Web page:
She was 5 years old, medically fragile and born with a poor immune system. So she was, in her mother's words, a prime candidate to succumb to the dangers of the swine flu.

Last week, the Minneapolis girl -- who has not been publicly identified -- died a day after she was hospitalized, the first death in Minnesota associated with swine flu.

Officially, the number of confirmed cases in Minnesota stood at 274 Monday, but health officials readily acknowledge that the true number is far greater, and that it's largely affecting children and young adults.

An average of 300 children a day are now flooding the emergency rooms at Children's Hospitals and Clinics of Minnesota -- about 50 percent more than normal, officials say. "It's mostly kids with influenza-like symptoms; fever, cough, sore throat," said Patsy Stinchfield, the hospital's director of infection control. "What we're seeing is a lot of sick children."

The girl who died was taken to Children's Hospital of Minneapolis suffering from respiratory distress last Wednesday, the girl's mother said.

"The minute we walked in, [health care providers at Children's] were under the impression that it was influenza," the mother said. The girl died a day later, on June 11, the same day the World Health Organization declared swine flu a global pandemic. Lab tests later confirmed that the girl had the new strain of flu.

Her mother described the girl, a preschooler with special needs, as a "joyful, amazing gift that we are grateful to have in our life." She said she wants the public to know that her daughter's lifelong medical problems put her at especially high risk for flu complications. "I just don't want people to panic," she said.

The Health Department announced Monday that the child had died, although it did not say what role the flu, also known as H1N1, played in her death.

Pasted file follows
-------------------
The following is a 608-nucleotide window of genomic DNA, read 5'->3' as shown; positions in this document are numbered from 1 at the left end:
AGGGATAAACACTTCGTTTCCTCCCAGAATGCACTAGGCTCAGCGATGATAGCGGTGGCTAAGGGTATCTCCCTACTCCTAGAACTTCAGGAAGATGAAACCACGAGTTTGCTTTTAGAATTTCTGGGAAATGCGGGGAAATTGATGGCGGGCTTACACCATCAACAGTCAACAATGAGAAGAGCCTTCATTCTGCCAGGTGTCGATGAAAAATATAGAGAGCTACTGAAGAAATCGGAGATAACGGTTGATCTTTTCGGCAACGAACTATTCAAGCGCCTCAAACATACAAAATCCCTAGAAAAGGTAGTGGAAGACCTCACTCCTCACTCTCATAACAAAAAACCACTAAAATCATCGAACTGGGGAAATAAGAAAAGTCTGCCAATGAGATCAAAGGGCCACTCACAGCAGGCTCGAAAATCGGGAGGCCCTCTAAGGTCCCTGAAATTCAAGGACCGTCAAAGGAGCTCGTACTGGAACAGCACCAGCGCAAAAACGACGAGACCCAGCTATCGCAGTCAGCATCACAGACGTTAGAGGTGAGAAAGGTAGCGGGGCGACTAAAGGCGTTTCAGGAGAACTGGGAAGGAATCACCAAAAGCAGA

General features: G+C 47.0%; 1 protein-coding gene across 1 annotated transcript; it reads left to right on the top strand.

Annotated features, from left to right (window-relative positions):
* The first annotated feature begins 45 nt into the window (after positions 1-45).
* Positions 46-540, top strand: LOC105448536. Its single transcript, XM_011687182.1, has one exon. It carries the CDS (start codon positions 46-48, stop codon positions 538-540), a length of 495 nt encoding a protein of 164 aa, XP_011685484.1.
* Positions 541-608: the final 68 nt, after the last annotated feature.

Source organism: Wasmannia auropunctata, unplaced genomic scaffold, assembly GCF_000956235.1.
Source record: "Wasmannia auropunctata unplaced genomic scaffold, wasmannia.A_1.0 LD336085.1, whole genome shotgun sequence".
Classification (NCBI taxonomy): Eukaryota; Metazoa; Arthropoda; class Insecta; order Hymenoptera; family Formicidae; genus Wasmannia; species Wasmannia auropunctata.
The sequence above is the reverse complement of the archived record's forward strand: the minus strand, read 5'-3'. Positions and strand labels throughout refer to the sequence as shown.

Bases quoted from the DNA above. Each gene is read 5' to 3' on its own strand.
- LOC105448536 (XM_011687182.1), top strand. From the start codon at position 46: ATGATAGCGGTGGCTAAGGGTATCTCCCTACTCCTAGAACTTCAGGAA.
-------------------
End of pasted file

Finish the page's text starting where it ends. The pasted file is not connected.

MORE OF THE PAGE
"Our sympathies go to the family and loved ones of the child," said state epidemiologist Dr. Ruth Lynfield. "For most people, the H1N1 flu is causing mild illness, however, it can still be very serious, especially for people with underlying health conditions. That's why we continue to monitor the situation very closely."

At this point, no one knows how many people in Minnesota have been infected with swine flu. After the first few weeks, the Health Department stopped trying to test every potential case and started tracking cases only at hospitals and a select number of clinics.

"We would expect that there's a significant number of cases for every case that we've been tracking," said John Linc Stine, assistant health commissioner. He said it would be difficult, and unnecessary, to track every case at this point. "It's clear to us that the virus is spreading through the state, through the population."

The state uses its monitoring program mainly to watch for signs that the flu is changing or causing more severe illness.

While some clinics have reported little evidence of the flu, Children's Hospitals and Clinics is feeling the brunt of the outbreak, officials say. "We're seeing about a third of the [confirmed] Minnesota cases," said Stinchfield, a nurse practitioner and infectious disease expert. "We don't want to get too obsessed with the numbers," she said, noting that "they're probably just a fraction of what's happening in the state of Minnesota." But she said they show that the epidemic isn't slowing down yet.

So far, Children's has treated 86 confirmed cases, including 25 children who have been hospitalized, several of them in intensive care, she said. The two emergency rooms, in Minneapolis and St. Paul, are busier now than in the typical winter flu season, she said.

That doesn't even count patients like her daughter Shannon, 17, who spent last week home in bed with all the classic symptoms, from fever to muscle aches and sore throat. "She was quite, quite miserable," Stinchfield said. "She's just an example of many mild cases that are out there that aren't in these numbers." Technically, "she was a probable case."

Yet the ripple effect has been far less noticeable at the Mayo Clinic in Rochester, said Dr. William Marshall, an infectious disease specialist. "We're not seeing anything out of the range for what we usually see for respiratory illnesses," he said.

But that could change. As of last week, more than 17,000 cases have been confirmed nationwide, including 45 deaths.

"This flu is very widespread, and we expect to see many more cases across the state," said Lynfield, the state epidemiologist. She urged people to continue taking the simple precautions that can prevent the spread of flu: washing hands frequently with soap and water or an alcohol-based solution, coughing into the crook of your elbow, avoiding sick people and staying home for seven days if you are sick.

Star Tribune staff writer Tim Harlow contributed to this report. Maura Lerner • 612-673-7384 Paul Walsh • 612-673-4482